The researchers also explored whether the investigators and prosecutors had failed to follow up on suspicions of a crime being politically motivated. “In none of the cases did we get the impression that things were intentionally covered up,” Christoph Kopke says. “No indications point to this.” Rather, it was in the interest of the judiciary to put the perpetrators behind bars with no chance of appeal whenever possible. So they focused on the facts at hand.
In many cases, proving a political motive is indeed impossible: for instance, when someone is killed in a relatively spontaneous extortive attack, in which the victim happened to be at the wrong place at the wrong time. The situation is clearer when people are deliberately chosen as victims because of their presumed “inferiority”. At least it is clearer from the current perspective. But particularly in the 1990s, the police and judiciary were very uncertain and focused instead on the concrete course of events. Less attention was given to a possible political background or surrounding circumstances. This changed only in 2001 with the introduction of the new system “politically motivated crimes” (PMK-Rechts). In fact, all controversial cases now categorized as being politically motivated date are from before 2001.
Currently, a commission of representatives of the federal states is reviewing PMK-Rechts, which Kopke and Schultz are following with interest. Their project has no immediate consequences for the perpetrators; it is social scientific research not aimed at a revision of cases. An advisory group of experts contributed substantially to the success of the project, including representatives of the Ministry of the Interior, the State Office of Criminal Investigation, the Solicitor General, “Victims’ Perspective” as well as other institutions and initiatives. “This working group did not exist merely on paper; it discussed actively,” Kopke says. He was particularly impressed by the working atmosphere in the group. “I think all members have learned a lot from each other, also about each other’s perspective. I benefited a lot.”
Politicians have since reacted. Brandenburg’s Minister of the Interior Karl-Heinz Schröter accepted the study’s findings in their entirety. The updated statistics now show 18 fatalities from extremist rightwing and racist violence since 1990. With the path embarked on by his ministry, lost confidence can be regained, Schröter said. “From the current point of view, it was a mistake not to probe the motives of the crimes sufficiently,” he admits. The lessons from the past will be learnt.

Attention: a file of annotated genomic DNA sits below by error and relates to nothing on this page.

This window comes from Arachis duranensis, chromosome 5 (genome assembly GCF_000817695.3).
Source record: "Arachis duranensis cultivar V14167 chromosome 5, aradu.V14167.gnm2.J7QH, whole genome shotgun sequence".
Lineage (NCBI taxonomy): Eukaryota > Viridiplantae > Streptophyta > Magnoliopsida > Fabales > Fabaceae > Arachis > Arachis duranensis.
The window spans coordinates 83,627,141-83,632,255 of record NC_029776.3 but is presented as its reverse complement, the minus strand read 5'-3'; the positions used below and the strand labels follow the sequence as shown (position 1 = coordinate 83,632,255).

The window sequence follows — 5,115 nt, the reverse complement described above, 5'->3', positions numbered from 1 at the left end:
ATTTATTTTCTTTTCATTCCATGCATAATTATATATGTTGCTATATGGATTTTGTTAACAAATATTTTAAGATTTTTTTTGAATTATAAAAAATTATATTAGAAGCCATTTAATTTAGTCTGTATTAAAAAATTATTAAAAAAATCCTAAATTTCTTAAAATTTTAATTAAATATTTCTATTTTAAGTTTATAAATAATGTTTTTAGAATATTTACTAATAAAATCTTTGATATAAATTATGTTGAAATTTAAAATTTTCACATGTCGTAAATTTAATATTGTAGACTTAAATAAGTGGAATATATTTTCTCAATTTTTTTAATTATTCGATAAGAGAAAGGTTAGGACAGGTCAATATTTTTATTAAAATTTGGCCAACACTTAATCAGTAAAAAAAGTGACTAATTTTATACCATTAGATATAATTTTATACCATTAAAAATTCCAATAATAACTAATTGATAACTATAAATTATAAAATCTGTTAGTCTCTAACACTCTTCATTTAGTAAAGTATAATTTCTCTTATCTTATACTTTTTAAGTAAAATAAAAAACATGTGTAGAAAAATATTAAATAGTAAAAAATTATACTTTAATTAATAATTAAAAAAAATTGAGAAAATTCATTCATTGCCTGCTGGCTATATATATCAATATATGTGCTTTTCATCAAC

Dr. Christoph Kopke studied political science at Berlin’s Free University, where he also earned his doctoral degree in 2008. He is a project assistant at the Moses Mendelssohn Center for European-Jewish Studies and an adjunct professor at the University of Potsdam.
Moses Mendelssohn Zentrum für europäisch-jüdische Studien
Am Neuen Markt 8, 14467 Potsdam
Gebhard Schultz studied political science at Berlin’s Free University and the University of Hamburg. He is a project assistant at the Moses Mendelssohn Center for European-Jewish Studies.
Revision of Controversial Earlier Cases “Death Toll of Extremist Rightwing and Racist Violence”, a study in the framework and in continuation of the research priority “research into and prevention of rightwing extremism, xenophobia, and anti-Semitism in the state of Brandenburg” at the Moses Mendelssohn Center for European-Jewish Studies
Head: Dr. Christoph Kopke
Sponsor: Ministry of the Interior and for Municipal Affairs, Brandenburg
According to statistics of the Brandenburg Ministry of the Interior, cases of extreme rightwing violence increased significantly in 2014. Of a total of 73 cases, 46 were classified as hostile to foreigners. Thus rightwing violence is at its highest point since 2007, when 93 cases were registered. 2013 saw 45 acts of extreme rightwing violence, 26 of them of a xenophobic nature. The hotspot of rightwing violence is the region of Lusatia.
Text: Petra Görlich, Translation: Monika Wilke
Online-Editing: Agnes Bressa
Contact Us: firstname.lastname@example.org